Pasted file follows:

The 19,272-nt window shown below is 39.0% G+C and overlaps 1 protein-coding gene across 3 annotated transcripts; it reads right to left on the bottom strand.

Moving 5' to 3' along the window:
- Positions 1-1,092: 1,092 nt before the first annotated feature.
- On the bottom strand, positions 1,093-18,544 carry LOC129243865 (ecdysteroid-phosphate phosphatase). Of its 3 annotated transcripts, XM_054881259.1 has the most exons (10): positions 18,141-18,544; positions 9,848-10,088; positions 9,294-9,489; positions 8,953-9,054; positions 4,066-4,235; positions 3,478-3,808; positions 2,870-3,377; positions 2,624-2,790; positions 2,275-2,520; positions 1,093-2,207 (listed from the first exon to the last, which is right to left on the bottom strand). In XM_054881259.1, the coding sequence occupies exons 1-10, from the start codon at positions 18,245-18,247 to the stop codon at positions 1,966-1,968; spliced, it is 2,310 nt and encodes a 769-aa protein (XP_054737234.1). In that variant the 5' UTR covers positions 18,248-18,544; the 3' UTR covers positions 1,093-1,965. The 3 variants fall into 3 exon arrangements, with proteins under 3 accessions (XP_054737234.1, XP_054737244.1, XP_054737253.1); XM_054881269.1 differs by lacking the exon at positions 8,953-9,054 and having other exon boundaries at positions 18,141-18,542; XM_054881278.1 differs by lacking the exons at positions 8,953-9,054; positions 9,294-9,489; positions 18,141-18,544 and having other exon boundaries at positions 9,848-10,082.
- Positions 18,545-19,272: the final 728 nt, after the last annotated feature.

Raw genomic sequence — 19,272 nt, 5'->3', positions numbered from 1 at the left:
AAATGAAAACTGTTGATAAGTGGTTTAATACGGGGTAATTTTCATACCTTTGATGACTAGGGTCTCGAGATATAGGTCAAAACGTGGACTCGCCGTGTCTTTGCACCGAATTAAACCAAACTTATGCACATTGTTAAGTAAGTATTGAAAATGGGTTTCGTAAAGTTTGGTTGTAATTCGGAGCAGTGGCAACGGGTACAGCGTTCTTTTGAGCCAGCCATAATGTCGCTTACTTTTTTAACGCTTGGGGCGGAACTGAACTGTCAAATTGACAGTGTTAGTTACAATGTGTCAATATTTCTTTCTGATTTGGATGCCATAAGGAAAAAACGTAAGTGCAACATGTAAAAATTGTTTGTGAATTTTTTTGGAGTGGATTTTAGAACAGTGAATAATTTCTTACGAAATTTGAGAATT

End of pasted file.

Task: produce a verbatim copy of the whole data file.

The 19,272-nt window shown below is 39.0% G+C and overlaps 1 protein-coding gene across 3 annotated transcripts; it reads right to left on the bottom strand.

Moving 5' to 3' along the window:
- Positions 1-1,092: 1,092 nt before the first annotated feature.
- On the bottom strand, positions 1,093-18,544 carry LOC129243865 (ecdysteroid-phosphate phosphatase). Of its 3 annotated transcripts, XM_054881259.1 has the most exons (10): positions 18,141-18,544; positions 9,848-10,088; positions 9,294-9,489; positions 8,953-9,054; positions 4,066-4,235; positions 3,478-3,808; positions 2,870-3,377; positions 2,624-2,790; positions 2,275-2,520; positions 1,093-2,207 (listed from the first exon to the last, which is right to left on the bottom strand). In XM_054881259.1, the coding sequence occupies exons 1-10, from the start codon at positions 18,245-18,247 to the stop codon at positions 1,966-1,968; spliced, it is 2,310 nt and encodes a 769-aa protein (XP_054737234.1). In that variant the 5' UTR covers positions 18,248-18,544; the 3' UTR covers positions 1,093-1,965. The 3 variants fall into 3 exon arrangements, with proteins under 3 accessions (XP_054737234.1, XP_054737244.1, XP_054737253.1); XM_054881269.1 differs by lacking the exon at positions 8,953-9,054 and having other exon boundaries at positions 18,141-18,542; XM_054881278.1 differs by lacking the exons at positions 8,953-9,054; positions 9,294-9,489; positions 18,141-18,544 and having other exon boundaries at positions 9,848-10,082.
- Positions 18,545-19,272: the final 728 nt, after the last annotated feature.

Raw genomic sequence — 19,272 nt, 5'->3', positions numbered from 1 at the left:
AAATGAAAACTGTTGATAAGTGGTTTAATACGGGGTAATTTTCATACCTTTGATGACTAGGGTCTCGAGATATAGGTCAAAACGTGGACTCGCCGTGTCTTTGCACCGAATTAAACCAAACTTATGCACATTGTTAAGTAAGTATTGAAAATGGGTTTCGTAAAGTTTGGTTGTAATTCGGAGCAGTGGCAACGGGTACAGCGTTCTTTTGAGCCAGCCATAATGTCGCTTACTTTTTTAACGCTTGGGGCGGAACTGAACTGTCAAATTGACAGTGTTAGTTACAATGTGTCAATATTTCTTTCTGATTTGGATGCCATAAGGAAAAAACGTAAGTGCAACATGTAAAAATTGTTTGTGAATTTTTTTGGAGTGGATTTTAGAACAGTGAATAATTTCTTACGAAATTTGAGAATT